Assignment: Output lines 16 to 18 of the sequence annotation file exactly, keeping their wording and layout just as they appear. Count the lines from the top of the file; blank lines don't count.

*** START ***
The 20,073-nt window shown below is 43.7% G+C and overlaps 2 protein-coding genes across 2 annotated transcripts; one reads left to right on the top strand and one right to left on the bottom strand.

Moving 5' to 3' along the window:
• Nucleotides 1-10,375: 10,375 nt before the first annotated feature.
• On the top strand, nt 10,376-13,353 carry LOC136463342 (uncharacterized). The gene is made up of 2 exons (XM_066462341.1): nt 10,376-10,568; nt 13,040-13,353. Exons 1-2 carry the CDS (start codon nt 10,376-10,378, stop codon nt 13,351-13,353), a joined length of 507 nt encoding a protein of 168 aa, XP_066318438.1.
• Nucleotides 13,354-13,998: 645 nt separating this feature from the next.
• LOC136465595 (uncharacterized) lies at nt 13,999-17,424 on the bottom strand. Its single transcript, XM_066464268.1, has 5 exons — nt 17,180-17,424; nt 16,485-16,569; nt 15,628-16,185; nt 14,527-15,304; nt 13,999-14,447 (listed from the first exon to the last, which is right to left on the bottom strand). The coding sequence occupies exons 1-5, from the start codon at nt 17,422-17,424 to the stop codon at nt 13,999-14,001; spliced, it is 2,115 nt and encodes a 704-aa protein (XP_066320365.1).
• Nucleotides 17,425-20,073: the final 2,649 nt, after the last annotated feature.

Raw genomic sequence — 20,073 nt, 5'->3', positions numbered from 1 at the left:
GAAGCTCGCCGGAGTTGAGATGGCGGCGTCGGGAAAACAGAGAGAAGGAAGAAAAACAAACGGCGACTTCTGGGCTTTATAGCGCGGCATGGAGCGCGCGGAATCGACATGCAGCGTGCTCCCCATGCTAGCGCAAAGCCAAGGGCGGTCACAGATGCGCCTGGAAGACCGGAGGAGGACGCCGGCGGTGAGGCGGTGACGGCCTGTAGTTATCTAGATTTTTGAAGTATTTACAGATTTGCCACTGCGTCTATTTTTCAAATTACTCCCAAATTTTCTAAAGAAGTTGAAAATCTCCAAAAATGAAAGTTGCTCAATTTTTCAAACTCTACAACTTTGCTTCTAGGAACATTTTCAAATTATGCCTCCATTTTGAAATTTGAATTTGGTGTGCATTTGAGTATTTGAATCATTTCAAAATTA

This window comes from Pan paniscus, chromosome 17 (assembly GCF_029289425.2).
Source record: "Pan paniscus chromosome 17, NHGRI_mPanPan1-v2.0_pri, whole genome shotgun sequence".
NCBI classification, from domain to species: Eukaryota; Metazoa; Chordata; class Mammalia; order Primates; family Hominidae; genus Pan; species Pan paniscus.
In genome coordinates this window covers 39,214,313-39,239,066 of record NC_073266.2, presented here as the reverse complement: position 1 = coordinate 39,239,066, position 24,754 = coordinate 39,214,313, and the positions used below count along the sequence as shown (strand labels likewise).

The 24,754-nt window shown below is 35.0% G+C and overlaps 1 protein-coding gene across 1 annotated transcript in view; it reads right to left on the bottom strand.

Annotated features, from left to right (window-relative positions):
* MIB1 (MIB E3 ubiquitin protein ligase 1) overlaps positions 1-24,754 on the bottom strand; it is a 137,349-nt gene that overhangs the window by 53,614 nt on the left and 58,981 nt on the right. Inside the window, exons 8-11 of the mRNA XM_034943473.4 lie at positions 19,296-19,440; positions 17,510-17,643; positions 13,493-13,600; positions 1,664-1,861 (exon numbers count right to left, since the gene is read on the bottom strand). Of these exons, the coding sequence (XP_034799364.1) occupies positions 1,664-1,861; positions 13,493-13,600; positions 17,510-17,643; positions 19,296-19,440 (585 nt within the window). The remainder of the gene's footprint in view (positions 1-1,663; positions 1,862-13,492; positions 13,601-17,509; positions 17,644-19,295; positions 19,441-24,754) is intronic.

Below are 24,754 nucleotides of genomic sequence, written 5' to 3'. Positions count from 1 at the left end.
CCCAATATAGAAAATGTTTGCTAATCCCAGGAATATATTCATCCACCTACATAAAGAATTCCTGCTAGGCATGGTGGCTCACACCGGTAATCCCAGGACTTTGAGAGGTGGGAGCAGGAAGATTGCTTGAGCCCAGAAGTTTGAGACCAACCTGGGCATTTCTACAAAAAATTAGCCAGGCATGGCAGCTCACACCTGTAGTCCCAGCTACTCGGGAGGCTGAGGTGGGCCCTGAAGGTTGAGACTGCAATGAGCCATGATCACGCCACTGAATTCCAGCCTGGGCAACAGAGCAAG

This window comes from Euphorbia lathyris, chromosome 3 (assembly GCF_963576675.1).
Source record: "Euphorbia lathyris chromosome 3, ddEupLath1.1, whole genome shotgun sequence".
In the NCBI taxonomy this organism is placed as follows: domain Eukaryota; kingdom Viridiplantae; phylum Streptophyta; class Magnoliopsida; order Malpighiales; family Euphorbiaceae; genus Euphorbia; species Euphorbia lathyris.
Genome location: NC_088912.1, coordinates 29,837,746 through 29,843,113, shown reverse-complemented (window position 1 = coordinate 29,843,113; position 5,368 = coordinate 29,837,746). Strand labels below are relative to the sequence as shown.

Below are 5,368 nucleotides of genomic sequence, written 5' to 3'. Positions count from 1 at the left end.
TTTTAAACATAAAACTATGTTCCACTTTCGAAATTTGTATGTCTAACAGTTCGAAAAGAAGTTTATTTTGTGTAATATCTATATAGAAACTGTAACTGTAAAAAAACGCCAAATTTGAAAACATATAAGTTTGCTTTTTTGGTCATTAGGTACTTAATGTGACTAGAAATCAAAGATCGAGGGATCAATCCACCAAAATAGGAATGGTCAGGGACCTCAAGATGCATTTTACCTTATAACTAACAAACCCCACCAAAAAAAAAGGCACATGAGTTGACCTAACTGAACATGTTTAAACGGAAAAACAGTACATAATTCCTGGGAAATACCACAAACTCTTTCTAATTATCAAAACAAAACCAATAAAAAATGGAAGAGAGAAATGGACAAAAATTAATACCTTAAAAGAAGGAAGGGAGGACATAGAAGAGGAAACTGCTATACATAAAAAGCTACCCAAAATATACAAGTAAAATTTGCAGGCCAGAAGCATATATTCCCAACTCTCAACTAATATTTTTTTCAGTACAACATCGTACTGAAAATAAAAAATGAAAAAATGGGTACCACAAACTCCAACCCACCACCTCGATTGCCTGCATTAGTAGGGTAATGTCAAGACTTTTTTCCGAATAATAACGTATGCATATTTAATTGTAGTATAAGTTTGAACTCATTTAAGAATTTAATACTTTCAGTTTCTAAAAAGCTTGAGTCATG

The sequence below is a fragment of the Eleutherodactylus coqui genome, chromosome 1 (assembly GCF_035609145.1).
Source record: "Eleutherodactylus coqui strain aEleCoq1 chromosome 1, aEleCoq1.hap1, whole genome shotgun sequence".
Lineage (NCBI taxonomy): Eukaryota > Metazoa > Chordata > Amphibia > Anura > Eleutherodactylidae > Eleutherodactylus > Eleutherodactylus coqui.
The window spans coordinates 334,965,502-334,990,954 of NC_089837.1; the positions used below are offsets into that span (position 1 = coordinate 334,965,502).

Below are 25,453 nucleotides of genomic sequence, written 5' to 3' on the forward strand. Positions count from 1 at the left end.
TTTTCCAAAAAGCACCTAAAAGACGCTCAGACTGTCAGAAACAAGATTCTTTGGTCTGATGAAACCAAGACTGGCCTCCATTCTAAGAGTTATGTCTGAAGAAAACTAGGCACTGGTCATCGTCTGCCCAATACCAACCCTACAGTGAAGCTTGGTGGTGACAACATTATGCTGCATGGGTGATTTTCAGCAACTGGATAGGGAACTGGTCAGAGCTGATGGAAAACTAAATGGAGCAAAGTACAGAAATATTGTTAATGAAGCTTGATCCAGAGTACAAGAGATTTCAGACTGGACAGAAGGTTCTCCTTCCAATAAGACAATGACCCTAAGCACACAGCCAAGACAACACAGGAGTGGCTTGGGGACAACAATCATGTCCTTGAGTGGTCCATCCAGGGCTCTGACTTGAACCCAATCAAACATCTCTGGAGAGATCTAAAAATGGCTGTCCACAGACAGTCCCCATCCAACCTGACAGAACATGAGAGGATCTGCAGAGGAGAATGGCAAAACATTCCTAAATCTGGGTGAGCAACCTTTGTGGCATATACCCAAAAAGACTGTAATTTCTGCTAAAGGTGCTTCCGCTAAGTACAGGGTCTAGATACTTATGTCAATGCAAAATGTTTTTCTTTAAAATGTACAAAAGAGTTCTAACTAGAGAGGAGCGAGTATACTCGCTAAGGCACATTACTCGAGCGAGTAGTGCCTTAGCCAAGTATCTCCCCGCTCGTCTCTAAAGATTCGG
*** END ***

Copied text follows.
* MIB1 (MIB E3 ubiquitin protein ligase 1) overlaps positions 1-24,754 on the bottom strand; it is a 137,349-nt gene that overhangs the window by 53,614 nt on the left and 58,981 nt on the right. Inside the window, exons 8-11 of the mRNA XM_034943473.4 lie at positions 19,296-19,440; positions 17,510-17,643; positions 13,493-13,600; positions 1,664-1,861 (exon numbers count right to left, since the gene is read on the bottom strand). Of these exons, the coding sequence (XP_034799364.1) occupies positions 1,664-1,861; positions 13,493-13,600; positions 17,510-17,643; positions 19,296-19,440 (585 nt within the window). The remainder of the gene's footprint in view (positions 1-1,663; positions 1,862-13,492; positions 13,601-17,509; positions 17,644-19,295; positions 19,441-24,754) is intronic.

Below are 24,754 nucleotides of genomic sequence, written 5' to 3'. Positions count from 1 at the left end.
CCCAATATAGAAAATGTTTGCTAATCCCAGGAATATATTCATCCACCTACATAAAGAATTCCTGCTAGGCATGGTGGCTCACACCGGTAATCCCAGGACTTTGAGAGGTGGGAGCAGGAAGATTGCTTGAGCCCAGAAGTTTGAGACCAACCTGGGCATTTCTACAAAAAATTAGCCAGGCATGGCAGCTCACACCTGTAGTCCCAGCTACTCGGGAGGCTGAGGTGGGCCCTGAAGGTTGAGACTGCAATGAGCCATGATCACGCCACTGAATTCCAGCCTGGGCAACAGAGCAAG